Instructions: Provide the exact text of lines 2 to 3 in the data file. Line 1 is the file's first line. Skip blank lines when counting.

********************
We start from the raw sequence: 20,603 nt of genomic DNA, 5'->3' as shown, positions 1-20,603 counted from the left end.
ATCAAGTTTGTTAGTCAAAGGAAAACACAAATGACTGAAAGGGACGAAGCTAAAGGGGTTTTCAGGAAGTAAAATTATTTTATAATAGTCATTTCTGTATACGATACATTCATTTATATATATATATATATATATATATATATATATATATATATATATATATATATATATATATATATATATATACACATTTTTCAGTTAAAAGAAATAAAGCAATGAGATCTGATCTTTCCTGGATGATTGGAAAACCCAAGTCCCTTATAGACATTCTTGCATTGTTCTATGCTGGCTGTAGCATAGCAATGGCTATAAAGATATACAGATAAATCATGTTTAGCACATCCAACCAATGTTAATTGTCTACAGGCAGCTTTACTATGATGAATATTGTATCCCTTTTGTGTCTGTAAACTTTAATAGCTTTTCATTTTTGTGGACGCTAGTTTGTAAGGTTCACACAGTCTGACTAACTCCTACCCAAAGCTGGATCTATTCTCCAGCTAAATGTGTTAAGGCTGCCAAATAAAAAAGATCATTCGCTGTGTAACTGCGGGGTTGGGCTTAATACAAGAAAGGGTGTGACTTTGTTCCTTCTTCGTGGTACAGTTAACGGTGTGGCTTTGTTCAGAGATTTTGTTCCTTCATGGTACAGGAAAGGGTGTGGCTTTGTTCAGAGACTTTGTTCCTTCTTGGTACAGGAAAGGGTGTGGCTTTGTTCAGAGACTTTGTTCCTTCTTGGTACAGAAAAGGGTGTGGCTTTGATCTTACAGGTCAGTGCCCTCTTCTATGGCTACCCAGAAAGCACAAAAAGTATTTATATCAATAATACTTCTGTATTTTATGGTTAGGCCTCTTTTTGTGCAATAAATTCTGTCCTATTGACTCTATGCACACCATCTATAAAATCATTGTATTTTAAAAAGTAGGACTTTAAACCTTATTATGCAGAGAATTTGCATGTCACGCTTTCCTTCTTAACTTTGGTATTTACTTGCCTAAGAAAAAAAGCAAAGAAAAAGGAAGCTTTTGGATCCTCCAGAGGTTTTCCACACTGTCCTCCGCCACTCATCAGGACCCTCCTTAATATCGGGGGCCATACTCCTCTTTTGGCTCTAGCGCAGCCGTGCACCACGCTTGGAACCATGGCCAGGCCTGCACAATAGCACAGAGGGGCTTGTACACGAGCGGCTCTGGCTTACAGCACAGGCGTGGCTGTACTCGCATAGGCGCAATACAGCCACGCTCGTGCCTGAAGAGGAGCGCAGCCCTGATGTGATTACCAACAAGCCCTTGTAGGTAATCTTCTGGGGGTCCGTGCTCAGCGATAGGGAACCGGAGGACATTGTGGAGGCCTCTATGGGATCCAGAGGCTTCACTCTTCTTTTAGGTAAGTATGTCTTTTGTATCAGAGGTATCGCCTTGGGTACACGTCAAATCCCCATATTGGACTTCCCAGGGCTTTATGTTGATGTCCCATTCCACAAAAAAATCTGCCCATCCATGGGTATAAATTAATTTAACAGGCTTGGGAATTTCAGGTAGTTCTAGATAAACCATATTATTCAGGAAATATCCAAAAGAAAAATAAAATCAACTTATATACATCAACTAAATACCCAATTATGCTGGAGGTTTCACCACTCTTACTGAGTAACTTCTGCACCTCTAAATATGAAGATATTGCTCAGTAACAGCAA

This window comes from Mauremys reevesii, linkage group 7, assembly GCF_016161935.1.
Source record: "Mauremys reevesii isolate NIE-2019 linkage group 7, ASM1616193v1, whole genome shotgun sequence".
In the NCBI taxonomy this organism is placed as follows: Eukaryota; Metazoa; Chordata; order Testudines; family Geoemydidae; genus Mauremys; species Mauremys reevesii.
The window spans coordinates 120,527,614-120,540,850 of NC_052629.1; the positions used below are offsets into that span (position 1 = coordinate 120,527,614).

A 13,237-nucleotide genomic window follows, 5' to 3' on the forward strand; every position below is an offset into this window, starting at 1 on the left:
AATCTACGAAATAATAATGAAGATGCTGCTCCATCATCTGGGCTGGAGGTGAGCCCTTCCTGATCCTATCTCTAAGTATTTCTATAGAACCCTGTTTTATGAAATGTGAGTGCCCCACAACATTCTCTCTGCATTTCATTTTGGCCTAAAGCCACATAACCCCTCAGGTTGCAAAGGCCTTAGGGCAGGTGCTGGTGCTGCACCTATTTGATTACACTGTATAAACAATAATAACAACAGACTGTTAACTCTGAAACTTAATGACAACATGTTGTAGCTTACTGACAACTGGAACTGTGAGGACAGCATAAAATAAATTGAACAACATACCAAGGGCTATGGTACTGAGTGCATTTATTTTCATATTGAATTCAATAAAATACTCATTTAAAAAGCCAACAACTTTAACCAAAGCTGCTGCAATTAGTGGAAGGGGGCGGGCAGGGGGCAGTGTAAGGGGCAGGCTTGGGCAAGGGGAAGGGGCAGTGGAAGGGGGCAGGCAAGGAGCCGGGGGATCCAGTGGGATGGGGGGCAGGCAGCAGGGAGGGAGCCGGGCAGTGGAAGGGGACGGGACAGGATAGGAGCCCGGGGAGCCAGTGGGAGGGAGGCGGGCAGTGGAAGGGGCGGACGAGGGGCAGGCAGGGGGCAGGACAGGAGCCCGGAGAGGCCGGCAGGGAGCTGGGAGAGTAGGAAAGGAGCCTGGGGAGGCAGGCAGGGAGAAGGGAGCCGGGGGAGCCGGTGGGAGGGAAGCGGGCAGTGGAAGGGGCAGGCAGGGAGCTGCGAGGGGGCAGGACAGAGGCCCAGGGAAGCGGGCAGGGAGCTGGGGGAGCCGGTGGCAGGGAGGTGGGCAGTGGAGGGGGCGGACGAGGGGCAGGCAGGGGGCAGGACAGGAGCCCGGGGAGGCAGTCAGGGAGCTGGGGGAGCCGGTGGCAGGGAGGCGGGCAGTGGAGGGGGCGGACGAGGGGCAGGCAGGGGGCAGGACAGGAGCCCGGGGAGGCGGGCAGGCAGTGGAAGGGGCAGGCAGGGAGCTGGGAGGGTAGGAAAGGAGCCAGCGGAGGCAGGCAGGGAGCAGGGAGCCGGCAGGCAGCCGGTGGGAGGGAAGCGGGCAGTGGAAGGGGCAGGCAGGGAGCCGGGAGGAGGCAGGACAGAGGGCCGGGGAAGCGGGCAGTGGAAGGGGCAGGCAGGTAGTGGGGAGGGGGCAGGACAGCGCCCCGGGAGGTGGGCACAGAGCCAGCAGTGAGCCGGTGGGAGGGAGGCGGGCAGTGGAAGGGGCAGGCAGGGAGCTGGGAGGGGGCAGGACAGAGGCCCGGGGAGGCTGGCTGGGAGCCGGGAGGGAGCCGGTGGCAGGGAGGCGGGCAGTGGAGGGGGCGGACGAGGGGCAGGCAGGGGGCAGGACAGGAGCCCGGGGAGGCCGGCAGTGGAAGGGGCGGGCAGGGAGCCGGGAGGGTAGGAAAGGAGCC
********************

ATCAAGTTTGTTAGTCAAAGGAAAACACAAATGACTGAAAGGGACGAAGCTAAAGGGGTTTTCAGGAAGTAAAATTATTTTATAATAGTCATTTCTGTATACGATACATTCATTTATATATATATATATATATATATATATATATATATATATATATATATATATATATATATATATATATATATACACATTTTTCAGTTAAAAGAAATAAAGCAATGAGATCTGATCTTTCCTGGATGATTGGAAAACCCAAGTCCCTTATAGACATTCTTGCATTGTTCTATGCTGGCTGTAGCATAGCAATGGCTATAAAGATATACAGATAAATCATGTTTAGCACATCCAACCAATGTTAATTGTCTACAGGCAGCTTTACTATGATGAATATTGTATCCCTTTTGTGTCTGTAAACTTTAATAGCTTTTCATTTTTGTGGACGCTAGTTTGTAAGGTTCACACAGTCTGACTAACTCCTACCCAAAGCTGGATCTATTCTCCAGCTAAATGTGTTAAGGCTGCCAAATAAAAAAGATCATTCGCTGTGTAACTGCGGGGTTGGGCTTAATACAAGAAAGGGTGTGACTTTGTTCCTTCTTCGTGGTACAGTTAACGGTGTGGCTTTGTTCAGAGATTTTGTTCCTTCATGGTACAGGAAAGGGTGTGGCTTTGTTCAGAGACTTTGTTCCTTCTTGGTACAGGAAAGGGTGTGGCTTTGTTCAGAGACTTTGTTCCTTCTTGGTACAGAAAAGGGTGTGGCTTTGATCTTACAGGTCAGTGCCCTCTTCTATGGCTACCCAGAAAGCACAAAAAGTATTTATATCAATAATACTTCTGTATTTTATGGTTAGGCCTCTTTTTGTGCAATAAATTCTGTCCTATTGACTCTATGCACACCATCTATAAAATCATTGTATTTTAAAAAGTAGGACTTTAAACCTTATTATGCAGAGAATTTGCATGTCACGCTTTCCTTCTTAACTTTGGTATTTACTTGCCTAAGAAAAAAAGCAAAGAAAAAGGAAGCTTTTGGATCCTCCAGAGGTTTTCCACACTGTCCTCCGCCACTCATCAGGACCCTCCTTAATATCGGGGGCCATACTCCTCTTTTGGCTCTAGCGCAGCCGTGCACCACGCTTGGAACCATGGCCAGGCCTGCACAATAGCACAGAGGGGCTTGTACACGAGCGGCTCTGGCTTACAGCACAGGCGTGGCTGTACTCGCATAGGCGCAATACAGCCACGCTCGTGCCTGAAGAGGAGCGCAGCCCTGATGTGATTACCAACAAGCCCTTGTAGGTAATCTTCTGGGGGTCCGTGCTCAGCGATAGGGAACCGGAGGACATTGTGGAGGCCTCTATGGGATCCAGAGGCTTCACTCTTCTTTTAGGTAAGTATGTCTTTTGTATCAGAGGTATCGCCTTGGGTACACGTCAAATCCCCATATTGGACTTCCCAGGGCTTTATGTTGATGTCCCATTCCACAAAAAAATCTGCCCATCCATGGGTATAAATTAATTTAACAGGCTTGGGAATTTCAGGTAGTTCTAGATAAACCATATTATTCAGGAAATATCCAAAAGAAAAATAAAATCAACTTATATACATCAACTAAATACCCAATTATGCTGGAGGTTTCACCACTCTTACTGAGTAACTTCTGCACCTCTAAATATGAAGATATTGCTCAGTAACAGCAA

This window comes from Mauremys reevesii, linkage group 7, assembly GCF_016161935.1.